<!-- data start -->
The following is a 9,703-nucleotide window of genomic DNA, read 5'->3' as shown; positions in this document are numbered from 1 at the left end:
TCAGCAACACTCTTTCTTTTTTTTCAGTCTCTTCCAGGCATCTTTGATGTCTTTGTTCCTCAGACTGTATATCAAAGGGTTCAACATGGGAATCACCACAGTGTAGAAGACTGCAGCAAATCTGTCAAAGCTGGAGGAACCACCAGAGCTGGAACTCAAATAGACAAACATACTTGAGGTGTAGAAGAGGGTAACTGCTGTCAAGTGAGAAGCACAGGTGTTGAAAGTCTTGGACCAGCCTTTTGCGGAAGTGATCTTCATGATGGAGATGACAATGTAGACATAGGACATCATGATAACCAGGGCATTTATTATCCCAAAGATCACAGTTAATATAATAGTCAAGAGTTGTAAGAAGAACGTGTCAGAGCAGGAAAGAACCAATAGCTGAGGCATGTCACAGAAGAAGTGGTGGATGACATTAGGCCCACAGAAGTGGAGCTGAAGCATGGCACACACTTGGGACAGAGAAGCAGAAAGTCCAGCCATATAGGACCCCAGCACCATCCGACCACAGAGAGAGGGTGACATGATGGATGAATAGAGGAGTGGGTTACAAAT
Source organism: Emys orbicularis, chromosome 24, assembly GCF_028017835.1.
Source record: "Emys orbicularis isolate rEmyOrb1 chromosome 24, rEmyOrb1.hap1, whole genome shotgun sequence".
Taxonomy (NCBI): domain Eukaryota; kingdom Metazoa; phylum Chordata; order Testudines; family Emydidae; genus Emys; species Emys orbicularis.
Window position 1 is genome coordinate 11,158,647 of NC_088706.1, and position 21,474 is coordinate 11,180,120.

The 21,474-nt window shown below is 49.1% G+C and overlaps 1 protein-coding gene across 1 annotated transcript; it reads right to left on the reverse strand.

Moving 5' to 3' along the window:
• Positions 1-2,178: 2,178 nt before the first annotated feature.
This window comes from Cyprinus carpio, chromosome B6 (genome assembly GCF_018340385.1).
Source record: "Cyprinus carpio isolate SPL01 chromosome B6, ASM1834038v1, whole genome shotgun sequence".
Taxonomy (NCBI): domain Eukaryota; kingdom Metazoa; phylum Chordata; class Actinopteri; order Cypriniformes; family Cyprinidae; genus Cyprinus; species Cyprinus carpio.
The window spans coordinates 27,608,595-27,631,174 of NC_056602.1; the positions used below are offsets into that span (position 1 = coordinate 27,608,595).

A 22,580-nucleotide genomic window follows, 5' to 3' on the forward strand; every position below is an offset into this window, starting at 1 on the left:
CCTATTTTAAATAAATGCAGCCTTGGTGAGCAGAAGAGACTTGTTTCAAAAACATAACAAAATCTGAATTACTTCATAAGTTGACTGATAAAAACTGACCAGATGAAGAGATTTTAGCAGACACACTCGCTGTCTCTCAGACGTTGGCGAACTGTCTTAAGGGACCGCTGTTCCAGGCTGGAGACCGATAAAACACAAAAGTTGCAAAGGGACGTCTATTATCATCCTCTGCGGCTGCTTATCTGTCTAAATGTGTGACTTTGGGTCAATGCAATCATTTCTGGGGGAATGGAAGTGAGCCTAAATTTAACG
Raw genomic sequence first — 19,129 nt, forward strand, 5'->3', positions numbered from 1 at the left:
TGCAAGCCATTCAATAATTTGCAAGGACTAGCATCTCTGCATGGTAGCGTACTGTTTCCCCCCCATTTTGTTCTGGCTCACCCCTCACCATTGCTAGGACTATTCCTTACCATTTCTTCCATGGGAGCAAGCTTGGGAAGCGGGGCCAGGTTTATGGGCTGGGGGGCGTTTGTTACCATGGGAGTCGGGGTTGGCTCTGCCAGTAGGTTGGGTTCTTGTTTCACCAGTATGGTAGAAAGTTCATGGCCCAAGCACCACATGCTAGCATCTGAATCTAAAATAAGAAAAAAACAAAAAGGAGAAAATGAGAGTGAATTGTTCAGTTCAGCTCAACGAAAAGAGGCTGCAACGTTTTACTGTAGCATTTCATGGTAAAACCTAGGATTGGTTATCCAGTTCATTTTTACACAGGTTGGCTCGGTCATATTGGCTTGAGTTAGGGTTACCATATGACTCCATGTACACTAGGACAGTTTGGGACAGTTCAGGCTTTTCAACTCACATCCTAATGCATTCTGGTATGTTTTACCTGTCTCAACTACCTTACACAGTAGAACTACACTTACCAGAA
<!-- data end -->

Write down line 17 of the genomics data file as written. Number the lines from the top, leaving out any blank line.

TGCAAGCCATTCAATAATTTGCAAGGACTAGCATCTCTGCATGGTAGCGTACTGTTTCCCCCCCATTTTGTTCTGGCTCACCCCTCACCATTGCTAGGACTATTCCTTACCATTTCTTCCATGGGAGCAAGCTTGGGAAGCGGGGCCAGGTTTATGGGCTGGGGGGCGTTTGTTACCATGGGAGTCGGGGTTGGCTCTGCCAGTAGGTTGGGTTCTTGTTTCACCAGTATGGTAGAAAGTTCATGGCCCAAGCACCACATGCTAGCATCTGAATCTAAAATAAGAAAAAAACAAAAAGGAGAAAATGAGAGTGAATTGTTCAGTTCAGCTCAACGAAAAGAGGCTGCAACGTTTTACTGTAGCATTTCATGGTAAAACCTAGGATTGGTTATCCAGTTCATTTTTACACAGGTTGGCTCGGTCATATTGGCTTGAGTTAGGGTTACCATATGACTCCATGTACACTAGGACAGTTTGGGACAGTTCAGGCTTTTCAACTCACATCCTAATGCATTCTGGTATGTTTTACCTGTCTCAACTACCTTACACAGTAGAACTACACTTACCAGAA